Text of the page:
I highly recommend this recording to anyone who likes the pure blues in an unadulterated form done by modern musicians. I feel that Turchi has done an excellent job.

Releases 01 March 2012
Vocals: Reed Turchi
Guitar: Reed Turchi, Luther Dickinson, Chris Reali
Bass: Chris Reali
Drums: Cameron Weeks

Like my Facebook Page, Post your video on my wall or post great blues photos or events! Share your favorite postings and get more exposure for your favorite band! - ”LIKE”

Thursday, November 17, 2011

Devil Down Records Artist Earl "Little Joe" Ayers

Here's an honest blues musician who is obviously uncomfortable in front of the camera... but he still tells a good story!
Earl “Little Joe” Ayers is a blues guitarist and singer based in Holly Springs, Mississippi. For over thirty years, he was a member of the Soul Blues Boys, Junior Kimbrough’s long-time backing band.

Ayers was born in nearby Lamar and began performing at house parties in the area when he was 15. When asked what inspired him to begin playing the guitar, he replied, “It was something that other people weren’t doing.” He also saw the enjoyment that his second cousin, Lindsey Boga, and Junior Kimbrough derived from their musical pursuits, and “didn’t want to be left behind.”

Boga was a contemporary of Kimbrough’s as well as the first person he performed publicly with. Ayers bought his first guitar from Boga’s father for $4 and began learning from his second cousin. “I was around Junior about every other Sunday; I was around [Boga] every other day,“ Ayers says. After Boga went into the Army, Ayers learned more from Kimbrough himself, “picking up his sound.” Ayers absorbed Kimbrough’s unique style so well that eventually Kimbrough asked him to play with him, and in 1965 he joined his band.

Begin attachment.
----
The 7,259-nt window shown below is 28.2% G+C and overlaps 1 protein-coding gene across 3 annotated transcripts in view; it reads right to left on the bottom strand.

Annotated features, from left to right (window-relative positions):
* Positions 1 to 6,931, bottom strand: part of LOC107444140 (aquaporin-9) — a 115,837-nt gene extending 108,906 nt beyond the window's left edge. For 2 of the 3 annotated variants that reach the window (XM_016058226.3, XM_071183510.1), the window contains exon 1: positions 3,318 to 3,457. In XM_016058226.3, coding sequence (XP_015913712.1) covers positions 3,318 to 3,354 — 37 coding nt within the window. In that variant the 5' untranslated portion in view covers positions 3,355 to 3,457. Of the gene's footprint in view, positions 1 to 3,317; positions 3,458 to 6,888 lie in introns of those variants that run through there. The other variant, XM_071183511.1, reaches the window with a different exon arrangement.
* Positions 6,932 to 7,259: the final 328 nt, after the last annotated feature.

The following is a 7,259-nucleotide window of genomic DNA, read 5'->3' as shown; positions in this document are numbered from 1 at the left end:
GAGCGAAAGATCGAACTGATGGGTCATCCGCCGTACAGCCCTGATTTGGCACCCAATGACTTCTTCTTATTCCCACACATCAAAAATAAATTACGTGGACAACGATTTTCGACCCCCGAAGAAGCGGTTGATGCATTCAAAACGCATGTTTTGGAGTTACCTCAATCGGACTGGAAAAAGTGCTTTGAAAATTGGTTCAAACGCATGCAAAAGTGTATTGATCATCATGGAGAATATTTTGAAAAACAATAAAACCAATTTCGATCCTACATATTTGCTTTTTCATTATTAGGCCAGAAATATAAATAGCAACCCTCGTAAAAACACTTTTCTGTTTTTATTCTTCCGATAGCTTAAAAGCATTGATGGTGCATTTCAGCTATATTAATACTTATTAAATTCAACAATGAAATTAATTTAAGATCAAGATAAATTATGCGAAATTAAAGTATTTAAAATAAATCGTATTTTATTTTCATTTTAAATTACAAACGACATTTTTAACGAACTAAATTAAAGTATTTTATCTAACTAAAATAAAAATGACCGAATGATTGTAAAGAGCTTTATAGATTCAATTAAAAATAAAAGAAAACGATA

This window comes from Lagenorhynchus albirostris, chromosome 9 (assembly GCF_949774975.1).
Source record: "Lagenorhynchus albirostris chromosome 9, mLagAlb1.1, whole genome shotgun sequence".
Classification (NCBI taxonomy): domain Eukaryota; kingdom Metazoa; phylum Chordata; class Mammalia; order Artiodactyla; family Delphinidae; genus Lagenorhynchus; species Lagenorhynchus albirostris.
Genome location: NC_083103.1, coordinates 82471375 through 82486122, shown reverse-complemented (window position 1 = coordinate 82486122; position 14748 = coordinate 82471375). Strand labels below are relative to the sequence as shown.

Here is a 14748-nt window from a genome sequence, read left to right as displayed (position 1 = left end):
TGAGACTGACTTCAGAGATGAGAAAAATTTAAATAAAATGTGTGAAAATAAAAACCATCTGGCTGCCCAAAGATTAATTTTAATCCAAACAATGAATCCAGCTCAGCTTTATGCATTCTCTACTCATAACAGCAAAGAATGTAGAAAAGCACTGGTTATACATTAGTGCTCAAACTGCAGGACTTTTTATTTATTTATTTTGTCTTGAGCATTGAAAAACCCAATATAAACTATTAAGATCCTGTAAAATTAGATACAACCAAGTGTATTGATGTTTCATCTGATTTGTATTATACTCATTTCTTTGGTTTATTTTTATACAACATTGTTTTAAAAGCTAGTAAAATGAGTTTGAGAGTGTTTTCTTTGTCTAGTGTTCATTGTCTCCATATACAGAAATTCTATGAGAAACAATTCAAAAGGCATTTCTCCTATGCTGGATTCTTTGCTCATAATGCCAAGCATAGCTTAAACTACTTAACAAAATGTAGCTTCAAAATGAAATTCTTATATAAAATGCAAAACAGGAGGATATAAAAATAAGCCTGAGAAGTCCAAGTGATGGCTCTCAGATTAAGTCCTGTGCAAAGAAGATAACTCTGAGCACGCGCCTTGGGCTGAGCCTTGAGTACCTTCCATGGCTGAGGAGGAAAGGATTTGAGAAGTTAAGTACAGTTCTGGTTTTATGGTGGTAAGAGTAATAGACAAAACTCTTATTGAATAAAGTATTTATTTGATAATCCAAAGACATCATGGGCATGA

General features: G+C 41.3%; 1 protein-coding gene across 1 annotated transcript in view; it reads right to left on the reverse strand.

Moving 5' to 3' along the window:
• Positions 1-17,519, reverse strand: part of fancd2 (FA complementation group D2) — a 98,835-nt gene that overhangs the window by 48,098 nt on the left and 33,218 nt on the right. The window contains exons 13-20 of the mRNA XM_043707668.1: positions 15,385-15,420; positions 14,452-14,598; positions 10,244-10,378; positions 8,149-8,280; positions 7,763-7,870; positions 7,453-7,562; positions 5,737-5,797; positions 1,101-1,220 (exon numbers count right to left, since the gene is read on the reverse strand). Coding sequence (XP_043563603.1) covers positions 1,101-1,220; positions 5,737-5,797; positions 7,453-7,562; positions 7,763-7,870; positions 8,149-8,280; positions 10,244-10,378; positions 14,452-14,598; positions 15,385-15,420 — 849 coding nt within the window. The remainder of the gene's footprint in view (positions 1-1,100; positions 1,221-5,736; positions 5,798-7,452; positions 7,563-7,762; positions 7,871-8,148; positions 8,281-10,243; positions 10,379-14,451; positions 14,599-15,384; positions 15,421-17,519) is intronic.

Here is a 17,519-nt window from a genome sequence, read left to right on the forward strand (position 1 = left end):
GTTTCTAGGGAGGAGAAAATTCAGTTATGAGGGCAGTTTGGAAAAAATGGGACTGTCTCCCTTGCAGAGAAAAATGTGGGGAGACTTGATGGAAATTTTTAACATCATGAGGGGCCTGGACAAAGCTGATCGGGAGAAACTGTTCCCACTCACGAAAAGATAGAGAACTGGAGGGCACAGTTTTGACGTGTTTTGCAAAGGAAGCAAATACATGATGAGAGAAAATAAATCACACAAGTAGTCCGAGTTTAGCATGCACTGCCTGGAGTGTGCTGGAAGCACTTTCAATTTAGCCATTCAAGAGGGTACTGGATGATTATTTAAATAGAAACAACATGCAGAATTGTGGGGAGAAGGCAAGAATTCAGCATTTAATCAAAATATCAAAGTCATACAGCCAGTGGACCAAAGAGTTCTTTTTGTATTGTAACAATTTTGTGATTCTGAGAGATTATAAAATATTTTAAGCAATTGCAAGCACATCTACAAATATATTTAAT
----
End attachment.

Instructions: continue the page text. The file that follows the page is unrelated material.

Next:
Calling themselves the Soul Blues Boys, the band was initially composed of Kimbrough and Ayers on guitar and George Scales on bass. Kimbrough later added a drummer to their group; John Henry Smith, John Henry McGee (both now deceased), and Calvin Jackson all served terms behind the drum kit for Kimbrough. Scales was frequently absent due to the demands of his job as a concrete finisher for a construction firm, and during his long absences Ayers began to play bass in his place. He remained the bassist for the Soul Blues Boys until Kimbrough’s death in 1998.